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no free passes initiative patient safetyHurley McKenna & Mertz, P.C. managing partner, Attorney Chris Hurley, founded the No Free Passes Initiative after representing a family who lost the mother. He realized she could have been saved if the emergency room staff had more training on intubating patients. Multiple attempts at intubation is not acceptable. The more times a doctor and their team need to attempt an intubation, the more likely the patient is to have complications.

Attorney Chris Hurley has been a trial lawyer for over 30 years and has seen many clients or their family members live with life altering complications or death. After seeing many cases over the years that could have been prevented, Attorney Hurley came up with the idea for the No Free Passes Initiative to educate and train doctors and staff in the hospitals.

Those involved in the 12-month initiative program will go through the program through in-person meetings, webinars, advisory groups, and go through advanced skill training. They will talk with advisors throughout the program and receive coaching. These steps and programs are designed to ensure the teams involved will learn how to improve patient safety when attempting airway maintenance. With over 25,000 daily occurrences of life-threatening errors occurring daily in emergency rooms or intensive care units across the United States daily, improving patient safety is crucial.

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no free passes initiativeNo one wants to lose a loved one, but to lose them because of a preventable error is unacceptable. Thousands of people are treated in Intensive Care Units (ICUs) and Emergency Rooms (ER) every day across the United States. Doctors, nurses, and other medical staff who have gone through years of education to provide help and assistance to those who need it are the ones who can prevent these errors. Intubation errors are preventable with more training and education on how to successfully intubate a patient on the first pass.

After representing a family whose young mother had lost her life after an asthma attack and went without oxygen while in the ER, Attorney Chris Hurley, managing partner of Hurley McKenna & Mertz, P.C., thought the exact same thing. Hurley partnered with Airway Management Education Center (AMEC) and Cynosure Health to start the No Free Passes Initiative and improve patient airway safety.

Attorney Chris Hurley has put together a presentation with other presenters to explain how the No Free Passes Initiative was started, the program vision and opportunities for support.

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medical negligence in Illinois, Chicago malpractice attorneyMedical negligence occurs far more often than the number of cases reported for litigation. According to research published by Northern Illinois University College of Law, an estimated 4,325 patients die in hospitals in Illinois every year from preventable medical errors. Of this number, 96 percent of medical malpractice victims never pursue a claim.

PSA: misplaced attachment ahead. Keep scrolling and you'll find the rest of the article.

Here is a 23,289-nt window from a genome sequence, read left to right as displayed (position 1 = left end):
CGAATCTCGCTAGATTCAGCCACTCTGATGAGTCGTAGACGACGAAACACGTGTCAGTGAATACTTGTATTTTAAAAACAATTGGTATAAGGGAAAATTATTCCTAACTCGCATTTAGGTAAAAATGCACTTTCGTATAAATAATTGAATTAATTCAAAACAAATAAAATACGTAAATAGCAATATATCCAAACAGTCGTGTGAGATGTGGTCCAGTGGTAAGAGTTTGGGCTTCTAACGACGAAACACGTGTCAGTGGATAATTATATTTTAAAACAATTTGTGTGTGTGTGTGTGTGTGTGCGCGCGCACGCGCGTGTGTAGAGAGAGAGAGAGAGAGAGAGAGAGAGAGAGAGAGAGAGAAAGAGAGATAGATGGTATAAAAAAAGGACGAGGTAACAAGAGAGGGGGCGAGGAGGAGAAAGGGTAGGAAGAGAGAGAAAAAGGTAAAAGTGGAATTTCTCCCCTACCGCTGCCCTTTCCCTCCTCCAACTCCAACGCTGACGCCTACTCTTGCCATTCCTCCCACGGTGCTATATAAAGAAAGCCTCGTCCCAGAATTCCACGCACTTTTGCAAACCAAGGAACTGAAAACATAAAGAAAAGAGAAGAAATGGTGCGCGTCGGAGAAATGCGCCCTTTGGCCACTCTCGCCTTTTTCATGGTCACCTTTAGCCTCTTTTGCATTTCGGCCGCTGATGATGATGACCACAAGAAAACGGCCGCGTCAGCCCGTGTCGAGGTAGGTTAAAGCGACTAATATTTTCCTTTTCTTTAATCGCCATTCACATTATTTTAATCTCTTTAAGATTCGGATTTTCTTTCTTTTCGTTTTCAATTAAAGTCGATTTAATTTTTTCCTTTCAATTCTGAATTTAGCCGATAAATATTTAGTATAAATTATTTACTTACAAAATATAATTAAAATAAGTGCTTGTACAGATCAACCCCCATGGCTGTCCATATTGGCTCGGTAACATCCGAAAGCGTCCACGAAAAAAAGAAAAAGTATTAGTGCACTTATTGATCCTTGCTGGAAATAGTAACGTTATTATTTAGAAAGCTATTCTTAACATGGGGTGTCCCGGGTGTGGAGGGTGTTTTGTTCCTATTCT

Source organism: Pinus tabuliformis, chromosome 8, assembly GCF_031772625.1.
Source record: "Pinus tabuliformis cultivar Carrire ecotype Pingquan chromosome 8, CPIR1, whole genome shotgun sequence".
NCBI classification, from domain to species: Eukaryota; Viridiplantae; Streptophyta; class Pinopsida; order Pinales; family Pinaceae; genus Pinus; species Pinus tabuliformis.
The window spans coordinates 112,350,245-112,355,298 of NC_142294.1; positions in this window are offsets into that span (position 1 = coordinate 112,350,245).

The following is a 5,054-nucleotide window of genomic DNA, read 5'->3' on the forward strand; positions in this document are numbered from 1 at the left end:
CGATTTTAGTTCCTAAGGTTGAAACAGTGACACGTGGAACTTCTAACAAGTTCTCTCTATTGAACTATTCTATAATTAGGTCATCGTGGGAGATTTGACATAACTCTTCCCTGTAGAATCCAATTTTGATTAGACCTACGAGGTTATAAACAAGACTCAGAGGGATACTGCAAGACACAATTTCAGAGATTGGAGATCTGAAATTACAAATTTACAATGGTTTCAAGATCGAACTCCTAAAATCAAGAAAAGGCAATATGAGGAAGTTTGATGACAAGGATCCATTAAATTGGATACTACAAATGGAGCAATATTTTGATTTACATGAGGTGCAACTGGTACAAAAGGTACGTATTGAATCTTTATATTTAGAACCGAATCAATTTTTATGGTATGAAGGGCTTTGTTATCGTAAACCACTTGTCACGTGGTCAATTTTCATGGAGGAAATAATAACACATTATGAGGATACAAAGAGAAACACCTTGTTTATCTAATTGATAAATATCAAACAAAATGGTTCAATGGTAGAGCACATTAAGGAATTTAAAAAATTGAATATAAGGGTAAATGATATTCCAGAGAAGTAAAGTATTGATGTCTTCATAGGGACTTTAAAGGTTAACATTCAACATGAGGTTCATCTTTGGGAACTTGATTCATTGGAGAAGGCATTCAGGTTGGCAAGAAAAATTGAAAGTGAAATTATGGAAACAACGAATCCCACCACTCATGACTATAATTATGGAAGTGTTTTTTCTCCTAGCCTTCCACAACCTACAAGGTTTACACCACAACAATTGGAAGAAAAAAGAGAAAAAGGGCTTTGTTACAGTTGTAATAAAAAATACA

Cornell University Law School Professor, Theodore Eisenberg surmises in his 2012 paper, “The Empirical Effects of Tort Reform,” that people who do not sue as a result of a medical error do not recover costs. Prof. Eisenberg shares that a possible contributing factor to the high rate of medical errors is due to the fact that most patients victim to medical malpractice do not file a claim. Therefore, doctors do not expect they will be responsible for full costs as a result of their negligence.

Our law firm is here to help victims understand their legal rights when it involves medical malpractice. It is important to consult with an attorney as soon as possible regarding an incident in which medical error was involved due to the statutes of limitations applied by the state.

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Chicago medical malpractice accountability, Illinois injury lawyerAs of 2011, Illinois ranked in the top 20 of medical state licensing boards’ serious doctor disciplinary action rates. The state reported 143 cases, resulting in an average of 3.45 serious actions per every 1,000 physicians from 2009 to 2011.

Doctors called into question for medical malpractice face the possibility of having their license suspended or revoked. However, this only limits medical practice in the state they are currently licensed and a doctor under investigation can still obtain licensure in other states.

According to a Bloomberg report, a general practitioner surrendered his license in Missouri “in lieu of discipline” for violation of several drug laws as part of a settlement agreement in 2009, but secured a license to practice in Illinois as he was being investigated.

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